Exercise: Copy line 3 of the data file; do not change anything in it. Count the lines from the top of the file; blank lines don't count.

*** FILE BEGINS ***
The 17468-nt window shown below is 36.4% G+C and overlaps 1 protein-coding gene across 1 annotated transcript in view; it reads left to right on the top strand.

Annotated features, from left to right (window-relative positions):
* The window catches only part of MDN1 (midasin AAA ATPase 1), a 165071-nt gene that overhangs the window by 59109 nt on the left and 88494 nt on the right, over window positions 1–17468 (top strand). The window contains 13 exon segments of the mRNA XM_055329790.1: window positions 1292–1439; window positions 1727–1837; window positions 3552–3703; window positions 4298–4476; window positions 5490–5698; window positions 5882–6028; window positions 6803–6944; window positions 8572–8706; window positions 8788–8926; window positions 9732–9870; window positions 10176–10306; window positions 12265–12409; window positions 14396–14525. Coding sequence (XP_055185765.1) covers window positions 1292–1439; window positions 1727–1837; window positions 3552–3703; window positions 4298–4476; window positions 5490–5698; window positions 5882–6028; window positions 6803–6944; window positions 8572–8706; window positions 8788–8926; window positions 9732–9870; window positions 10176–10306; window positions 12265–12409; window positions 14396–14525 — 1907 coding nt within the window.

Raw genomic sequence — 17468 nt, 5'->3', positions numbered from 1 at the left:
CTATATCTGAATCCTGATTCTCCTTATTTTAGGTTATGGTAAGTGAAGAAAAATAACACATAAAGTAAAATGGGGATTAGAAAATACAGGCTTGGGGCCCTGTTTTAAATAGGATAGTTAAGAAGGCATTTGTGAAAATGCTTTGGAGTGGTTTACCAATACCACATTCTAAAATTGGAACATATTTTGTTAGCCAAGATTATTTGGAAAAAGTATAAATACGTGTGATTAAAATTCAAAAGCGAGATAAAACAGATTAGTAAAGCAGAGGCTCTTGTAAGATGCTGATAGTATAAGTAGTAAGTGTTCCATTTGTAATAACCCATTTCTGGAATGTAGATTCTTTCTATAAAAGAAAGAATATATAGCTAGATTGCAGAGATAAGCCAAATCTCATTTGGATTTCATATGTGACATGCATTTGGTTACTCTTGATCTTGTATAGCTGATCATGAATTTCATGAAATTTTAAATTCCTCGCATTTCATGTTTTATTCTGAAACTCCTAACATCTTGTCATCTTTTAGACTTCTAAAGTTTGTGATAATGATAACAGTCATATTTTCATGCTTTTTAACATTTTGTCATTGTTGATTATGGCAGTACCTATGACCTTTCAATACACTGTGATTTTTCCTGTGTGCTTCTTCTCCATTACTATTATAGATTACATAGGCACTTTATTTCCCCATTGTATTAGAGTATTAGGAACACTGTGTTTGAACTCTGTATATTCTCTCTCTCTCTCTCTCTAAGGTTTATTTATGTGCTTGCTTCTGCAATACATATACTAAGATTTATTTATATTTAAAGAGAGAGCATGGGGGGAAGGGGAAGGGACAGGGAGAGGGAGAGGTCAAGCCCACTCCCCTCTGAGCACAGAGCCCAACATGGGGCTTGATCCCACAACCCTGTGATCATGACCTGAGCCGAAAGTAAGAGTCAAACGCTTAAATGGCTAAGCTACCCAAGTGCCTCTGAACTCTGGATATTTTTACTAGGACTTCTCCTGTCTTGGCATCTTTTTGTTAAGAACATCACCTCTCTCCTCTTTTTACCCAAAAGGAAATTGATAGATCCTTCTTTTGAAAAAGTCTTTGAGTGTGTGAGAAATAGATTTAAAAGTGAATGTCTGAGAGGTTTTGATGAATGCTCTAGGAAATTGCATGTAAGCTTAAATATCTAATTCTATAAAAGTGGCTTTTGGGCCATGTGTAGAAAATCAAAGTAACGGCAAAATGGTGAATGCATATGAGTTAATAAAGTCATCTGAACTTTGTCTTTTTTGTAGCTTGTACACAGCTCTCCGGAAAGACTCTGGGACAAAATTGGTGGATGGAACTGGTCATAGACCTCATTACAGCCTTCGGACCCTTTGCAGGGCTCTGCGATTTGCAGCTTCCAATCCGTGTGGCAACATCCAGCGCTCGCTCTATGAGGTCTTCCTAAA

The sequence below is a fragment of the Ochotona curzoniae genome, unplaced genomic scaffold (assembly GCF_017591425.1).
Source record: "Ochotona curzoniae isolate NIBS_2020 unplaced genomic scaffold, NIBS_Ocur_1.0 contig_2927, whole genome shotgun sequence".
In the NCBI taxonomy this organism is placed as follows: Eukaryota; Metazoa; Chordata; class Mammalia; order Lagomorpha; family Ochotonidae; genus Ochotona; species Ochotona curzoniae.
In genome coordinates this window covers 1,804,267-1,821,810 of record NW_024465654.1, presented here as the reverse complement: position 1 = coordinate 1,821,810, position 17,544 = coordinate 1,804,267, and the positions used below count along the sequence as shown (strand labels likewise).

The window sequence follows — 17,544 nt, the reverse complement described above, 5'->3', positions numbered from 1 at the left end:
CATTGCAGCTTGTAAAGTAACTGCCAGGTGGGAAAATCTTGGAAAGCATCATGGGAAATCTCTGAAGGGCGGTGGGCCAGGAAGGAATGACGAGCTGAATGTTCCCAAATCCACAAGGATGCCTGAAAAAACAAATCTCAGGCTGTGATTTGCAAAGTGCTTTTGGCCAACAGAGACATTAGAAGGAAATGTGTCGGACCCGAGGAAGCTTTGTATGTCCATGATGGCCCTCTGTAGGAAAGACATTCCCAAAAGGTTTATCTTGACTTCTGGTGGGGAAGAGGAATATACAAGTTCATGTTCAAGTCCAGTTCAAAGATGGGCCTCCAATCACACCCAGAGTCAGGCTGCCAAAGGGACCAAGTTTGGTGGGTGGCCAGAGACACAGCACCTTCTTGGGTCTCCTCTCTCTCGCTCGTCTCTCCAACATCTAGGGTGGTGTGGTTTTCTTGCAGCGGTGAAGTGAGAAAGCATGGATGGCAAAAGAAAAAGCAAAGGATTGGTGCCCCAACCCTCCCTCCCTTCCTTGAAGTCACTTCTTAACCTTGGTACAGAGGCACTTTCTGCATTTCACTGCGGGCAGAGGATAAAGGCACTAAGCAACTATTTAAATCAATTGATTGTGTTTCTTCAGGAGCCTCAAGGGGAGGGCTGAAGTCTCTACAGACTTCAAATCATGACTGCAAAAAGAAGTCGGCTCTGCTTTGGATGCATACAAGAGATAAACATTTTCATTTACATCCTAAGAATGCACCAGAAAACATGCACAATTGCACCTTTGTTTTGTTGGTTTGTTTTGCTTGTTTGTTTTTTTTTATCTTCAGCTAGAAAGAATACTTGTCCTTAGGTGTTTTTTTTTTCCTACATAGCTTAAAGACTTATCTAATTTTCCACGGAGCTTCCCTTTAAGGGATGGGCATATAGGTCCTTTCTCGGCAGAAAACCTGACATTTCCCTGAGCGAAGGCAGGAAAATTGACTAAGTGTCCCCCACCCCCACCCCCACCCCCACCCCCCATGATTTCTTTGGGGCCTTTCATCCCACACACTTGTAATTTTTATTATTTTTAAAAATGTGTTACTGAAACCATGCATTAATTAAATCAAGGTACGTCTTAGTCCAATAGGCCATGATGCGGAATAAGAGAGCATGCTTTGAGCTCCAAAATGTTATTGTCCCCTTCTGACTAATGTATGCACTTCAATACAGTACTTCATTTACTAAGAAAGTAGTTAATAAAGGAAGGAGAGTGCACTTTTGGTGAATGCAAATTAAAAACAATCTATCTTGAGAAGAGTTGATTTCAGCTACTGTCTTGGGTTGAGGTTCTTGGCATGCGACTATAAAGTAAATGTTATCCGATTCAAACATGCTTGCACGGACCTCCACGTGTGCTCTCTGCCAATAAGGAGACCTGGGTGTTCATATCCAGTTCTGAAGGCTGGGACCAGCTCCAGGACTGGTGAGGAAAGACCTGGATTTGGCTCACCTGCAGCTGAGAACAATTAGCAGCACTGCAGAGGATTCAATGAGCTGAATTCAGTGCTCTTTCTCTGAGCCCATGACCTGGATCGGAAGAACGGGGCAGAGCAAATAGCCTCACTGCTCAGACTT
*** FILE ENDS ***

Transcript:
* The window catches only part of MDN1 (midasin AAA ATPase 1), a 165071-nt gene that overhangs the window by 59109 nt on the left and 88494 nt on the right, over window positions 1–17468 (top strand). The window contains 13 exon segments of the mRNA XM_055329790.1: window positions 1292–1439; window positions 1727–1837; window positions 3552–3703; window positions 4298–4476; window positions 5490–5698; window positions 5882–6028; window positions 6803–6944; window positions 8572–8706; window positions 8788–8926; window positions 9732–9870; window positions 10176–10306; window positions 12265–12409; window positions 14396–14525. Coding sequence (XP_055185765.1) covers window positions 1292–1439; window positions 1727–1837; window positions 3552–3703; window positions 4298–4476; window positions 5490–5698; window positions 5882–6028; window positions 6803–6944; window positions 8572–8706; window positions 8788–8926; window positions 9732–9870; window positions 10176–10306; window positions 12265–12409; window positions 14396–14525 — 1907 coding nt within the window.